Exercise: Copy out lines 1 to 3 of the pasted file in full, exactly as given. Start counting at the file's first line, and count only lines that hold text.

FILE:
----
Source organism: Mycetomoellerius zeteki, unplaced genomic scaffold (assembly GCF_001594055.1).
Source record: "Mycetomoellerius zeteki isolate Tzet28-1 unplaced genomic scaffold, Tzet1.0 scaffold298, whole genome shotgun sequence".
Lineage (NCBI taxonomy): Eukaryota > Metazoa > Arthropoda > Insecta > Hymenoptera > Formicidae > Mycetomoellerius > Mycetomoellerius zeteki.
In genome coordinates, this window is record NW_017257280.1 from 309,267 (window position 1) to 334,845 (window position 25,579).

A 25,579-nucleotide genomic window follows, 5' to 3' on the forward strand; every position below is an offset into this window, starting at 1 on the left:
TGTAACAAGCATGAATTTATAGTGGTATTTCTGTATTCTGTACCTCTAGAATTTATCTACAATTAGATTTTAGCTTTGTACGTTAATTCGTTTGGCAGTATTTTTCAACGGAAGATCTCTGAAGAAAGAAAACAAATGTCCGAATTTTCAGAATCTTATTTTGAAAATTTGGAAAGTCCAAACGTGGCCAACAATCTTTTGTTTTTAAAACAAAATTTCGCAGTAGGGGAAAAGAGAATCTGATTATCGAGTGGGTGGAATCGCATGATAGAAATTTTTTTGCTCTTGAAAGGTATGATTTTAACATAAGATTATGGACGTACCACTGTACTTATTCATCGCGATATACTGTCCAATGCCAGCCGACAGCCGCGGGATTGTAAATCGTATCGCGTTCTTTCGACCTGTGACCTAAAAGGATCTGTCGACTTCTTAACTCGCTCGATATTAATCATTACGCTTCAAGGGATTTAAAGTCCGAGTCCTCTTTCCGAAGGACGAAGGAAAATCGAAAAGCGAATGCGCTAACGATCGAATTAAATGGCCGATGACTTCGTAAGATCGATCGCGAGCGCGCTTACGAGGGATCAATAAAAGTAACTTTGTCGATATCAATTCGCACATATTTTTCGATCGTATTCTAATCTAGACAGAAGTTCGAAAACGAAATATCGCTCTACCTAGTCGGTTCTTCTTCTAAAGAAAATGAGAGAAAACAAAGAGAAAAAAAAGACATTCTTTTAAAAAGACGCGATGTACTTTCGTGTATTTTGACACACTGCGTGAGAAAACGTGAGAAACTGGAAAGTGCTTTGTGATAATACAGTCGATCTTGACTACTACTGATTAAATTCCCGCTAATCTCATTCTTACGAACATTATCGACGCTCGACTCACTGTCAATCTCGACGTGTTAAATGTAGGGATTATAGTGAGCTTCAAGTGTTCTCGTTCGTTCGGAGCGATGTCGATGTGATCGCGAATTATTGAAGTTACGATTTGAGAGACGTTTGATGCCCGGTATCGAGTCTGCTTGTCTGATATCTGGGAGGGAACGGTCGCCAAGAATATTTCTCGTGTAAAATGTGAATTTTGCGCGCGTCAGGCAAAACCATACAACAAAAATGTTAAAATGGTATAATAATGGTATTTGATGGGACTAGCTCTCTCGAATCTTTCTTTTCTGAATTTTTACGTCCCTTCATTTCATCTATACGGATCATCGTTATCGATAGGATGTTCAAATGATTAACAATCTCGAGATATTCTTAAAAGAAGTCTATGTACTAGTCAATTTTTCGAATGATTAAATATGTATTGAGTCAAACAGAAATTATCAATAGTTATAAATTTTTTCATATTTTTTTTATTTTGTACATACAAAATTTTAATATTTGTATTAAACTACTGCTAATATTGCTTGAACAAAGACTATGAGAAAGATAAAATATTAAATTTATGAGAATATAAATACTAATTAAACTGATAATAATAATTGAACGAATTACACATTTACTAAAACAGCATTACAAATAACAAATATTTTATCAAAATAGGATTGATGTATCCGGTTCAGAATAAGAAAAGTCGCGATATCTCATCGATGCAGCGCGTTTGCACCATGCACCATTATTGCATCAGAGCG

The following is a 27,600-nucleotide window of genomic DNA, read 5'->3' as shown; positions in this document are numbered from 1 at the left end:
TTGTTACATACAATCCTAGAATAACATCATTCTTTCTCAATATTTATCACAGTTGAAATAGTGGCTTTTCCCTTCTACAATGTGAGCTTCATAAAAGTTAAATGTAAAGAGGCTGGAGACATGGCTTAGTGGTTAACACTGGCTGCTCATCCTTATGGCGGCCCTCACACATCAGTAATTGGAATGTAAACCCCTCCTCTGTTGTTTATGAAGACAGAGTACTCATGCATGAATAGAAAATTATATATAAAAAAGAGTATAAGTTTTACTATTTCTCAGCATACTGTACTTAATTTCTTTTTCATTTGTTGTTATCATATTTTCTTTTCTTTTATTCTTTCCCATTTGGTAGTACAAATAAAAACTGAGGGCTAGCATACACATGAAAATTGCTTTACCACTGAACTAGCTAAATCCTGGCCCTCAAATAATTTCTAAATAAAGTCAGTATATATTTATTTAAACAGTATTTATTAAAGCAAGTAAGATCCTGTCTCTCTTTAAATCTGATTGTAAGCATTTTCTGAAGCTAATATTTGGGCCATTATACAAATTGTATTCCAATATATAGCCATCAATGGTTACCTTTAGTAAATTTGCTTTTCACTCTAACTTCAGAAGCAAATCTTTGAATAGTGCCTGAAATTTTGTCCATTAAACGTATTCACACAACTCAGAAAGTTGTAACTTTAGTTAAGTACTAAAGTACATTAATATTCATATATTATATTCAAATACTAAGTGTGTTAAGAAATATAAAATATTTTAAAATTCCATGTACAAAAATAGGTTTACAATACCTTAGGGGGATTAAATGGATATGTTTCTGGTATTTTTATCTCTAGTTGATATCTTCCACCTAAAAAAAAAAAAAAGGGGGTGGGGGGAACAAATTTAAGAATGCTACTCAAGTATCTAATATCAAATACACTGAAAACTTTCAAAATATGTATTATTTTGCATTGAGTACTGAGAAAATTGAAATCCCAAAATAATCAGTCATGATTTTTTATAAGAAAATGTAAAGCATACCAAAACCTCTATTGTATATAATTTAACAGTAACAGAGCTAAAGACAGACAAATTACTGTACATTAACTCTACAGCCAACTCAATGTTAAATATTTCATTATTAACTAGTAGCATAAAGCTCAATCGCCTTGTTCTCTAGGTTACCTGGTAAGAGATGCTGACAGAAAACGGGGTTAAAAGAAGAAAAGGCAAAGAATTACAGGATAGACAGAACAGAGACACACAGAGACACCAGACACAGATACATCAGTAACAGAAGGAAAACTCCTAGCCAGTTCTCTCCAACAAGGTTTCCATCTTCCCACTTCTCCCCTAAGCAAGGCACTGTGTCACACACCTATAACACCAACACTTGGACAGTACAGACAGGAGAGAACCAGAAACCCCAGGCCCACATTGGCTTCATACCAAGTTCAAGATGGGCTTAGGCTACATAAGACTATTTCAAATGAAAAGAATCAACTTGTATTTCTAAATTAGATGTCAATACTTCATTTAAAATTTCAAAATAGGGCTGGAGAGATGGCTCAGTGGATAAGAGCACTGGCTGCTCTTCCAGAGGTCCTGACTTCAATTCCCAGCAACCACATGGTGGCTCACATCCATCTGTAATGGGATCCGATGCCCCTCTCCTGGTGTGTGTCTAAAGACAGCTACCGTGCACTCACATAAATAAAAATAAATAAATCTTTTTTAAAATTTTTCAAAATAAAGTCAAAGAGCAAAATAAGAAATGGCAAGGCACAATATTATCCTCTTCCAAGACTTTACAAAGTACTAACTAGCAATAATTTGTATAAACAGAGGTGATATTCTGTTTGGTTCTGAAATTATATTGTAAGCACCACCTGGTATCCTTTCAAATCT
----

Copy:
Source organism: Mycetomoellerius zeteki, unplaced genomic scaffold (assembly GCF_001594055.1).
Source record: "Mycetomoellerius zeteki isolate Tzet28-1 unplaced genomic scaffold, Tzet1.0 scaffold298, whole genome shotgun sequence".
Lineage (NCBI taxonomy): Eukaryota > Metazoa > Arthropoda > Insecta > Hymenoptera > Formicidae > Mycetomoellerius > Mycetomoellerius zeteki.